THURSDAY, MARCH 27, 1851.
Notice to the Catholics of Edgefield.
TurE verv Rev. Dr. REYNOLDS, Catholie
Bishop of tiis Doces;e, will visit Edgelield
the ensuing week.
" Messrs. SNOWDEN & SHEAR, (as will
be seen by their advertisement in this issue
of our paper.) are receiving " additional sup
plies" of the richest and most beautiful
Spring Goods. They are never behind the
foremost in their line of business. Turn to
As a little variety, we give our readers, on
this page, an impromptu Lyric, which has
been kindly furnished us by our fair and
patriotic young friend, at whose request they
were written. The true Southern Spirit
which it breathes, makes full amends for its
slight poetic irregularities.
OUa beloved and admired Senator has re
turned from his labors in Washington to the
quiet and repose of Stonelands, his residence
near this place. We greet him with joy and
with pride. As no man is more eminently
qualified for the high duties of a Senator, so
has he no superior in the practise of social
and domestic duties. Long may lie live to
serve his State and to gladden his home.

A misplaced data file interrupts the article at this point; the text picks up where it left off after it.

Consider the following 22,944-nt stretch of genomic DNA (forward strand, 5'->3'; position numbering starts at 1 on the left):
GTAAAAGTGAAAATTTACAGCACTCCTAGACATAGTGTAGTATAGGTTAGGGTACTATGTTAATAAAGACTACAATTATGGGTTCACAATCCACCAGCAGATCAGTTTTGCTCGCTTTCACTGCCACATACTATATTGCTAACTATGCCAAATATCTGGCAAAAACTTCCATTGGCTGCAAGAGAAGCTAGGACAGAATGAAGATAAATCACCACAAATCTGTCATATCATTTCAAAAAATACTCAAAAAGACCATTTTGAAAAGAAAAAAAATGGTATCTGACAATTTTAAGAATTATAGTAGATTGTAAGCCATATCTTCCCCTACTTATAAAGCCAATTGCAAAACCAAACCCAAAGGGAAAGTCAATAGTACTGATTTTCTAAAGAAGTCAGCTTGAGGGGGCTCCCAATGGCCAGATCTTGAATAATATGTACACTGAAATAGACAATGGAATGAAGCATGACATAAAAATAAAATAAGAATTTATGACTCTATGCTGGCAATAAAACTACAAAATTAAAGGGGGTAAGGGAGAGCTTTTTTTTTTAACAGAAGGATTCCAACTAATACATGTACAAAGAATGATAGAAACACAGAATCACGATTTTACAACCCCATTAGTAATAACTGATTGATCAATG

The people of Edgefield look towards him
now with peculiar hope and confidence.
They feel that a master-spirit has returned to
their midst, who can quell the restless waves
of contention that are beginning to unsettle
our ranks. They believe that, in him, they
have a leader, who can rally the most timid
and constrain the most factious to the high
course of honor and of wisdom.
It is earnestly hoped by hundreds of his
immediate fellow-citizens, that he may find it
agreeable to meet them on the first Monday
in April, when a public meeting will be held
at our Village. We trust it will be our privi
lege to announce, in our next issue, that such
is his pleasure.
FARIMER AND PLANTER.
WE have carefully examined the March
Number of this excellent Agricultural Mag
azine, and feel prompted again to recommend
it to the planting publie. It is indeed replete